By Dave Rogers Staff Writer
---- — PLUM ISLAND — Mother Nature unceremoniously beached the Wind Walker sailboat Friday onto Plum Island inside the Parker River Wildlife Refuge between parking lots 1 and 2.
Its two crewmen were rescued by a nearby fisherman who witnessed the sailboat running aground at about 5:30.
And it was Mother Nature again yesterday, aided by a crew from TowBoat/US in Salisbury, that righted the craft based out of Gardiner, Maine, and transported it back into the Atlantic. From there, the approximately 20-foot, single-masted sailboat was brought to the Newburyport docks where it will remain for the next few days.
Local TowBoat/US co-owner Michael Goodridge spent yesterday morning and afternoon behind the wheel of a tractor digging a channel on both sides of the tilted sailboat. Sculpting the channels with a shovel was longtime employee Jim Whipple. The two also built a sand reef in front of the boat so that the churning surf would break in front of the boat.
Once the roughly 8 1/2-foot tide came in, the two men placed float bags underneath the keel and waited until it straightened out.
“We’re hoping for a nice calm entry,” Goodridge said earlier in the day.
Beachgoers enjoying unseasonably warm weather watched the operation with interest, many taking photos on their cellphones. At one point, a medium-sized dog began digging sand near the boat, prompting Goodridge to jokingly comment about his company’s newest and furriest employee.
TowBoat/US was initially hampered in its efforts by the high surf, which pushed the boat about 50 feet south up the beach. Each time high tide returned, it flooded the cabin and pushed fresh sand against the vessel’s sides.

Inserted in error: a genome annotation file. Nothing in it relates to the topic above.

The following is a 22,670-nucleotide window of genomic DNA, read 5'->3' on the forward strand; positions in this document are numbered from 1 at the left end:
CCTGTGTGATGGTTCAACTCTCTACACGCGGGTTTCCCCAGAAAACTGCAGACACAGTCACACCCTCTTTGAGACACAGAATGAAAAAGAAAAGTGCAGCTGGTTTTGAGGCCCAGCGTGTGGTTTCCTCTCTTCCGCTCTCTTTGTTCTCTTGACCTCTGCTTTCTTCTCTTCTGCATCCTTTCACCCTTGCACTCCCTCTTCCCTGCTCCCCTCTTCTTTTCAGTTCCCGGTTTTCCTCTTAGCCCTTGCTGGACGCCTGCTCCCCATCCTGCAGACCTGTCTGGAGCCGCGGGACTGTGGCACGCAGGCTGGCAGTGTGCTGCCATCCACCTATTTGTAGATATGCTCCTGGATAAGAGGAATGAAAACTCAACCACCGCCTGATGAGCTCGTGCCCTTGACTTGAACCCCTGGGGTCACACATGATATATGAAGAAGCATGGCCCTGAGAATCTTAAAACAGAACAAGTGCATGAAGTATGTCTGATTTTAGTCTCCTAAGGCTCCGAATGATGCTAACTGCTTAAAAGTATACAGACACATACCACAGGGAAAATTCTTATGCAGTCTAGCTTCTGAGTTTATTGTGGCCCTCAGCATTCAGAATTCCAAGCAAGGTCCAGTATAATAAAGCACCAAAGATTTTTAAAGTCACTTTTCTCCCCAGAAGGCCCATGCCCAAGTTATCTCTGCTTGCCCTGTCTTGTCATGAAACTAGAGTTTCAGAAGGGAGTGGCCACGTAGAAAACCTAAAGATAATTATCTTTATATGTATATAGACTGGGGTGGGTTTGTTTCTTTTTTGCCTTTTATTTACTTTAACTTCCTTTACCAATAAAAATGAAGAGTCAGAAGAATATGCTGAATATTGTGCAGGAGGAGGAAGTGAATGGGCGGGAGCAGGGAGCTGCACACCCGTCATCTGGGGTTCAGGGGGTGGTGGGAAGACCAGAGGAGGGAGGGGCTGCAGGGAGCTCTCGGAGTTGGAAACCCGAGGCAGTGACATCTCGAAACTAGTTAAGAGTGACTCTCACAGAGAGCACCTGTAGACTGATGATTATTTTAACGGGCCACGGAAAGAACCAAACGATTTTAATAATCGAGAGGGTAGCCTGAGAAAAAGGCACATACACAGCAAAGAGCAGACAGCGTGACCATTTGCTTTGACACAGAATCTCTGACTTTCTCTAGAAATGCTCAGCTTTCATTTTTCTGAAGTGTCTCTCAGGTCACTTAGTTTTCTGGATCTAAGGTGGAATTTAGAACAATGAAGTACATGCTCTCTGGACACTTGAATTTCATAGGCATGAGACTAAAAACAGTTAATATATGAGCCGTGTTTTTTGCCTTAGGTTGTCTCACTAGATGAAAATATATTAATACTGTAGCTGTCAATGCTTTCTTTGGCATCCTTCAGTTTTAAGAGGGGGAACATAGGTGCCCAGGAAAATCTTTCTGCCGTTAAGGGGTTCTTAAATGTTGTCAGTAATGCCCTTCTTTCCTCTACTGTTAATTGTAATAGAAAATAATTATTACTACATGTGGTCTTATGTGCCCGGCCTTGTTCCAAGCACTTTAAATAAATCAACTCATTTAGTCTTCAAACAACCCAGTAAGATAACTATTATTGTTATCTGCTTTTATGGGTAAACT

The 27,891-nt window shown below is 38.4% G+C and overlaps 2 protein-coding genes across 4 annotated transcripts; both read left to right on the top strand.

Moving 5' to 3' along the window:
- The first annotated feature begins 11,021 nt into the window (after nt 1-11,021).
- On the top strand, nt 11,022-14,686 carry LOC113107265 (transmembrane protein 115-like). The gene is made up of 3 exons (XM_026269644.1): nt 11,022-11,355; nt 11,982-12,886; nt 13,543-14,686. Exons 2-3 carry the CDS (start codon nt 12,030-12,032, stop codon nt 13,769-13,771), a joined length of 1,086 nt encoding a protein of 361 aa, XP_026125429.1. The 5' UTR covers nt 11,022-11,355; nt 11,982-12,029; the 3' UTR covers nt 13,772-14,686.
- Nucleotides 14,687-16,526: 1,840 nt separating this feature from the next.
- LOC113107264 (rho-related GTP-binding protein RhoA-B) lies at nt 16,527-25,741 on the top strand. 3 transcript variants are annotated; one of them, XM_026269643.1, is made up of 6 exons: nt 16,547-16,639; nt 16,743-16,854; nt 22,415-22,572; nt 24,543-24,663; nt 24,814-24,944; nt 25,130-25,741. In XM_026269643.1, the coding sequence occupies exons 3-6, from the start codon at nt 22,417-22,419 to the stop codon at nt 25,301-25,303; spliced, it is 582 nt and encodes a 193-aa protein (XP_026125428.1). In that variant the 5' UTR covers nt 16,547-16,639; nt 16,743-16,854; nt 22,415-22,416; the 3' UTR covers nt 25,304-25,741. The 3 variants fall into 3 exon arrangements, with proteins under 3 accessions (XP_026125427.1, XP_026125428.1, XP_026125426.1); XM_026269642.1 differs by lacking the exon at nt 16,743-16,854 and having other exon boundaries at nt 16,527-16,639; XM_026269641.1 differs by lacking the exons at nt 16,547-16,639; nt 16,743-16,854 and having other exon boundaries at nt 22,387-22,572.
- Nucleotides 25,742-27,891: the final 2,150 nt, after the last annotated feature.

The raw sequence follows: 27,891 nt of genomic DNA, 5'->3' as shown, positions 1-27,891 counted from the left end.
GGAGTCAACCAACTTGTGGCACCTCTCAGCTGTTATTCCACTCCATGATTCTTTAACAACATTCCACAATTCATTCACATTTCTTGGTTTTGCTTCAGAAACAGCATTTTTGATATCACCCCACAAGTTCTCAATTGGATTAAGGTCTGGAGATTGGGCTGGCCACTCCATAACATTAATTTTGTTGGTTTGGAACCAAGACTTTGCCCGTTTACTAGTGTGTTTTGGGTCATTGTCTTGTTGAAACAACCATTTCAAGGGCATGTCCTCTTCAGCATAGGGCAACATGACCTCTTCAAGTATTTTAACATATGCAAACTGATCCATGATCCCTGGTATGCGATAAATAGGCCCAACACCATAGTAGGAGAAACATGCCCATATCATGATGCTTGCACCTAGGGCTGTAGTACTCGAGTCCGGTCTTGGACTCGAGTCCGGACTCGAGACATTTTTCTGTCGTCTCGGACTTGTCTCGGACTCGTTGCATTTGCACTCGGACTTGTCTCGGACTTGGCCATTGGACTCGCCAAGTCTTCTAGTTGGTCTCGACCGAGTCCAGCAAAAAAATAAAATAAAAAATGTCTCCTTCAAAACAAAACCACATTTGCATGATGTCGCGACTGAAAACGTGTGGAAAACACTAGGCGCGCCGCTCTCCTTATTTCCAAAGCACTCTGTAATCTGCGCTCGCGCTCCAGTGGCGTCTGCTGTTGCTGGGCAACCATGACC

Goodridge said the towing operation would likely cost the owner of the boat thousands of dollars, but added that it appeared the owner didn’t insure his boat.
The names and addresses of the boat owner as well as the two crewmen, who were taking the boat from Maine to Florida, were not available yesterday. The U.S. Coast Guard’s media office in Boston did not return a phone call from The Daily News, and workers at the Coast Guard station on the Merrimack River in Newburyport said they were not authorized to release any information.
Steve Dombroski of Dracut, who rescued the two sailors, said he was fishing Friday when he noticed a sailboat coming very close to the beach. The sea was rough, with waves of 5 to 7 feet in height, if not larger, he said. Dombrowski is among the relatively few people who has a federal permit to bring his four-wheel-drive vehicle onto the beach for overnight fishing and camping.
Dombrowski called for emergency help and stayed with the two men until Newbury emergency workers arrived. The crewmen, both described as being in their 60s, were OK, Dombrowski said.
At the time of the accident, the tide was going out — it was about three hours after high tide. The area where the accident occurred is known locally to have shallow sand shoals.
The task of removing the sailboat from Plum Island was far different than another recent high-profile boat rescue. In late June, an antique, 20-foot wooden sailboat anchored in the middle of the Merrimack sank to the bottom after water seeped in between natural imperfections in the seals between the planks.
In that instance, a scuba diver attached several thick yellow balloons to the sailboat, which, once filled with air, provided 24,000 pounds of lift. Slowly, the boat emerged from the dark water, its masts followed by the green hull. Once the boat was high enough out of the water, it was towed to Merri-Mar Yacht Basin off Merrimac Street.
“That was a totally different challenge,” Goodridge said.